Philadelphia 76ers head coach Brett Brown sat down for lunch with reporters on Thursday afternoon at Lo Spiedo restaurant in the Navy Yard for his annual media luncheon. He spoke for almost an hour, so there was a lot more to digest than just chicken wings.
Brown spent part of the morning at the team gym watching Joel Embiid, Ben Simmons, Dario Saric, and a handful of other Sixers run up and down the floor playing together. It was a scene that's been years in the making and one that is sure to bring a different kind of excitement to basketball lovers in Philly.
"How can we not feel a breath of fresh air, a new bounce, a higher level of hope, and an excitement that together we haven’t experienced for a while," Brown said about the state of Sixers basketball.
A big reason for that is Joel Embiid finally suiting up and getting a chance to play in an NBA game for the Sixers. Much more on Brown's thoughts on Embiid here.
But there's also bigtime buzz about the Sixers' having a No. 1 overall pick play for them for the first time since 1996.
Brown loves what he's seen from Simmons this summer, both on and off the court. But Simmons' development isn't going to happen over night. It will be a season-long progression.
Fans want to pigeonhole players into a particular position. "Is Ben Simmons a point guard?" for example. Brown thinks that's a futile exercise.
Many of the Sixers' players have been in the gym together only a couple of days.
"The reality of it is you’re seeing it unfold slowly before my eyes now of what these guys can do," Brown said.
He didn't hesitate, however, to say with Simmons in the fold, “this is the best passing team we’ve ever had here since I’ve been coaching.”
Brown labeled all of Simmons, Saric, Sergio Rodriguez, and even Embiid as "elite world-class passers."
And that's not even including the team's likely starting point guard.
“I think if the season started today you’d give Jerryd Bayless the ball and you’d go from there," Brown said of the PG position. "I feel like there will be times you’ll see Simmons with the ball as the traditional point guard. I think you’re going to see Dario and Ben a lot, defensive rebounding, leading the break, and we’ll run with them.”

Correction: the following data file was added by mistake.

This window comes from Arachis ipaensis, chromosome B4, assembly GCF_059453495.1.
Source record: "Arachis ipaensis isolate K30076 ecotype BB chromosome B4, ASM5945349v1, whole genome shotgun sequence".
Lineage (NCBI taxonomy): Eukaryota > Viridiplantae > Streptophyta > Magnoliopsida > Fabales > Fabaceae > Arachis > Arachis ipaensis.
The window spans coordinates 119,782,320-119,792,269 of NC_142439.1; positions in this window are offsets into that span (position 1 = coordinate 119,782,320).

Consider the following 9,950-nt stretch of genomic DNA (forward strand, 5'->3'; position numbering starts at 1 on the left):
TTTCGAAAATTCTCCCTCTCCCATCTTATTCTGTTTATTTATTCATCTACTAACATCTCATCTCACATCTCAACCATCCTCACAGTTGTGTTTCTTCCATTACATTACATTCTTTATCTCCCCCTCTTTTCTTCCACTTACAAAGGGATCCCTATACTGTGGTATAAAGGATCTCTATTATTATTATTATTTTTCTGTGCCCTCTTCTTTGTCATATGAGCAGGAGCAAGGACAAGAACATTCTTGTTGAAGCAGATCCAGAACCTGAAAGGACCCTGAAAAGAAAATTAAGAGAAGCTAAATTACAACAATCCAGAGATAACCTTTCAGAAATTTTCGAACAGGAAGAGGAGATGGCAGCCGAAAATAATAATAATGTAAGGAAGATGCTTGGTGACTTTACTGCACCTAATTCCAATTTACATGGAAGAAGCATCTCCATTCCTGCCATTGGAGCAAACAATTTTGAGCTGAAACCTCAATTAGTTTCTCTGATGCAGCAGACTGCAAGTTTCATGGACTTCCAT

Fitness was stressed as key given the direction of the league. Even with a big guy like Embiid, Brown wants his team running. “I don’t want to play static and I don’t want to play slow.”
Along with his shot, Brown wants to see Simmons develop his transition game without the ball in his hands.
“I feel like his growth of learning how to run a lane and play ahead of the ball, that second pass, and we get him going in the open court on a kick ahead, where it’s not always Ben ball-dominant, will be a part of his growth offensively," Brown said. "His evolution will be rapid.”
Throughout the hour-long lunch, the concept of a team culture and value system came up repeatedly. Brown has seen what it takes to win a championship in his 31 seasons of coaching, so he knows the importance of building a culture that is led by the players as much as the coaches.
“We need to grow this," he said. "You don’t want it to be a coach-drive formula. Ultimately, it needs to be a player-driven type formula. The players determine the behavior. The players determine the culture.”
Brown sees that type of player in Simmons.
“I think he’s very mature in how he sees things as it relates to his responsibility to himself and the city. I think he understands that the media and the public, there are all eyes on him, that it’s twofold," he said. "There is responsibility to carry himself in a way that the franchise and the city would want, with a bit of class and a bit of grace. I think he understands that. He’s been extremely well raised."
It was a question about what other players' skills did Brown see in Simmons that brought out perhaps the most important attribute in a young talent: desire.
“Different times, different players," Brown said. "I’ll ask your editors to be gentle with me here too. You guys have all said it. At times you’ll see Magic Johnson dribbling up the floor at 6-10, other times you could see a runaway train running up the floor like LeBron [James] just moving ahead and going coast to coast. Sometimes you’ll see a little bit of bounce with Draymond [Green]. I just said a big point guard and some mobile 4-men, but what you mostly see is a 20-year-old young man that is 245 pounds that I think, and I don’t throw this sentence out lightly, I think truly wants to be great. I really think he wants to be great. So that’s my job to help him understand, well what does that mean, because that’s a hell of a sentence.”